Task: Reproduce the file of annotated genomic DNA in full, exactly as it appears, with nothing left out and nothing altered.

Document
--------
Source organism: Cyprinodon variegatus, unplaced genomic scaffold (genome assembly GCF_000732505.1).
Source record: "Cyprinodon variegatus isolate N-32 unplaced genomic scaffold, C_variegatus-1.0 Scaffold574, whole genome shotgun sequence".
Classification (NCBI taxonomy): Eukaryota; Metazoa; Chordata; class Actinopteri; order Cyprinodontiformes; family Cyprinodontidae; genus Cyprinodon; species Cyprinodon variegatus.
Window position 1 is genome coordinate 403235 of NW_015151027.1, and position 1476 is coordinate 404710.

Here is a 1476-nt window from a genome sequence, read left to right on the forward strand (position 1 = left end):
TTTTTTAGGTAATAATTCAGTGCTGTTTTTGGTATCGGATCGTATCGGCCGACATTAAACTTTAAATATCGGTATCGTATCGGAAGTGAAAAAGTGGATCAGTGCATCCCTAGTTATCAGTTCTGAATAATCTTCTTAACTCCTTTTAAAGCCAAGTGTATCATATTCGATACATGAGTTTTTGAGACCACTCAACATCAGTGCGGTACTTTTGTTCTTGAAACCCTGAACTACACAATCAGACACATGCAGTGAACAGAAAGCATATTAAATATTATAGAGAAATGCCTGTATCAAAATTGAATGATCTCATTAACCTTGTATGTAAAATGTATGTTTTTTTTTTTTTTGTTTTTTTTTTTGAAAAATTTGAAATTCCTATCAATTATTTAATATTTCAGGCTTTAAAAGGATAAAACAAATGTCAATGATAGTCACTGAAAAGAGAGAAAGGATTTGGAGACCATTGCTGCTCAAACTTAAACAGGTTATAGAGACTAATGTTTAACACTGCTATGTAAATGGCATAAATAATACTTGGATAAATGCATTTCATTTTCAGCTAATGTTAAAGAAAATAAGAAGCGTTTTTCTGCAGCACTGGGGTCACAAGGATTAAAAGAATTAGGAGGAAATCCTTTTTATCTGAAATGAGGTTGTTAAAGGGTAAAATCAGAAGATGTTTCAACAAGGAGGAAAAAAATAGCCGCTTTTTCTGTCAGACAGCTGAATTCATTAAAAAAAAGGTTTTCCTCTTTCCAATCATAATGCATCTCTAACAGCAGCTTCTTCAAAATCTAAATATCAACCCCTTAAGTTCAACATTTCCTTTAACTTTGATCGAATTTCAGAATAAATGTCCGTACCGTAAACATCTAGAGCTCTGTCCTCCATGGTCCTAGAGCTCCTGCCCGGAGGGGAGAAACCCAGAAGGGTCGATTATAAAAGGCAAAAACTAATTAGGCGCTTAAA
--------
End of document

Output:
Source organism: Cyprinodon variegatus, unplaced genomic scaffold (genome assembly GCF_000732505.1).
Source record: "Cyprinodon variegatus isolate N-32 unplaced genomic scaffold, C_variegatus-1.0 Scaffold574, whole genome shotgun sequence".
Classification (NCBI taxonomy): Eukaryota; Metazoa; Chordata; class Actinopteri; order Cyprinodontiformes; family Cyprinodontidae; genus Cyprinodon; species Cyprinodon variegatus.
Window position 1 is genome coordinate 403235 of NW_015151027.1, and position 1476 is coordinate 404710.

Here is a 1476-nt window from a genome sequence, read left to right on the forward strand (position 1 = left end):
TTTTTTAGGTAATAATTCAGTGCTGTTTTTGGTATCGGATCGTATCGGCCGACATTAAACTTTAAATATCGGTATCGTATCGGAAGTGAAAAAGTGGATCAGTGCATCCCTAGTTATCAGTTCTGAATAATCTTCTTAACTCCTTTTAAAGCCAAGTGTATCATATTCGATACATGAGTTTTTGAGACCACTCAACATCAGTGCGGTACTTTTGTTCTTGAAACCCTGAACTACACAATCAGACACATGCAGTGAACAGAAAGCATATTAAATATTATAGAGAAATGCCTGTATCAAAATTGAATGATCTCATTAACCTTGTATGTAAAATGTATGTTTTTTTTTTTTTTGTTTTTTTTTTTGAAAAATTTGAAATTCCTATCAATTATTTAATATTTCAGGCTTTAAAAGGATAAAACAAATGTCAATGATAGTCACTGAAAAGAGAGAAAGGATTTGGAGACCATTGCTGCTCAAACTTAAACAGGTTATAGAGACTAATGTTTAACACTGCTATGTAAATGGCATAAATAATACTTGGATAAATGCATTTCATTTTCAGCTAATGTTAAAGAAAATAAGAAGCGTTTTTCTGCAGCACTGGGGTCACAAGGATTAAAAGAATTAGGAGGAAATCCTTTTTATCTGAAATGAGGTTGTTAAAGGGTAAAATCAGAAGATGTTTCAACAAGGAGGAAAAAAATAGCCGCTTTTTCTGTCAGACAGCTGAATTCATTAAAAAAAAGGTTTTCCTCTTTCCAATCATAATGCATCTCTAACAGCAGCTTCTTCAAAATCTAAATATCAACCCCTTAAGTTCAACATTTCCTTTAACTTTGATCGAATTTCAGAATAAATGTCCGTACCGTAAACATCTAGAGCTCTGTCCTCCATGGTCCTAGAGCTCCTGCCCGGAGGGGAGAAACCCAGAAGGGTCGATTATAAAAGGCAAAAACTAATTAGGCGCTTAAA